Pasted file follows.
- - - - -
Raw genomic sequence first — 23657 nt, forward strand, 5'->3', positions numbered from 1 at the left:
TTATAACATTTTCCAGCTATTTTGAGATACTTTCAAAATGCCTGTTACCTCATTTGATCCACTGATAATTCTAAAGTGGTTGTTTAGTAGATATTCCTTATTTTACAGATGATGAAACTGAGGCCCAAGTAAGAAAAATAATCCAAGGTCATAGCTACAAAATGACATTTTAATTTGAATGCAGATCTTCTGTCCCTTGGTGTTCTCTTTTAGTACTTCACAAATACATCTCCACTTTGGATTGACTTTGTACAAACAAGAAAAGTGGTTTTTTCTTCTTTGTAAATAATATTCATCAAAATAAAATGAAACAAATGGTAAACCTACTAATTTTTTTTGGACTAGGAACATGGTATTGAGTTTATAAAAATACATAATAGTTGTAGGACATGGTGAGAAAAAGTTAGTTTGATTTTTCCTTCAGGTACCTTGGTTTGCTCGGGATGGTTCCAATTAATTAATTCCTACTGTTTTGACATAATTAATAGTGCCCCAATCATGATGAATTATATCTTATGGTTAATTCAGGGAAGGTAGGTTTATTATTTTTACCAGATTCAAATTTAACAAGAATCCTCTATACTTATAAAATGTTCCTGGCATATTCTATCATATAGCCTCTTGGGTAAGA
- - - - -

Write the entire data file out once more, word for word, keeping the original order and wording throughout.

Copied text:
Raw genomic sequence first — 23657 nt, forward strand, 5'->3', positions numbered from 1 at the left:
TTATAACATTTTCCAGCTATTTTGAGATACTTTCAAAATGCCTGTTACCTCATTTGATCCACTGATAATTCTAAAGTGGTTGTTTAGTAGATATTCCTTATTTTACAGATGATGAAACTGAGGCCCAAGTAAGAAAAATAATCCAAGGTCATAGCTACAAAATGACATTTTAATTTGAATGCAGATCTTCTGTCCCTTGGTGTTCTCTTTTAGTACTTCACAAATACATCTCCACTTTGGATTGACTTTGTACAAACAAGAAAAGTGGTTTTTTCTTCTTTGTAAATAATATTCATCAAAATAAAATGAAACAAATGGTAAACCTACTAATTTTTTTTGGACTAGGAACATGGTATTGAGTTTATAAAAATACATAATAGTTGTAGGACATGGTGAGAAAAAGTTAGTTTGATTTTTCCTTCAGGTACCTTGGTTTGCTCGGGATGGTTCCAATTAATTAATTCCTACTGTTTTGACATAATTAATAGTGCCCCAATCATGATGAATTATATCTTATGGTTAATTCAGGGAAGGTAGGTTTATTATTTTTACCAGATTCAAATTTAACAAGAATCCTCTATACTTATAAAATGTTCCTGGCATATTCTATCATATAGCCTCTTGGGTAAGA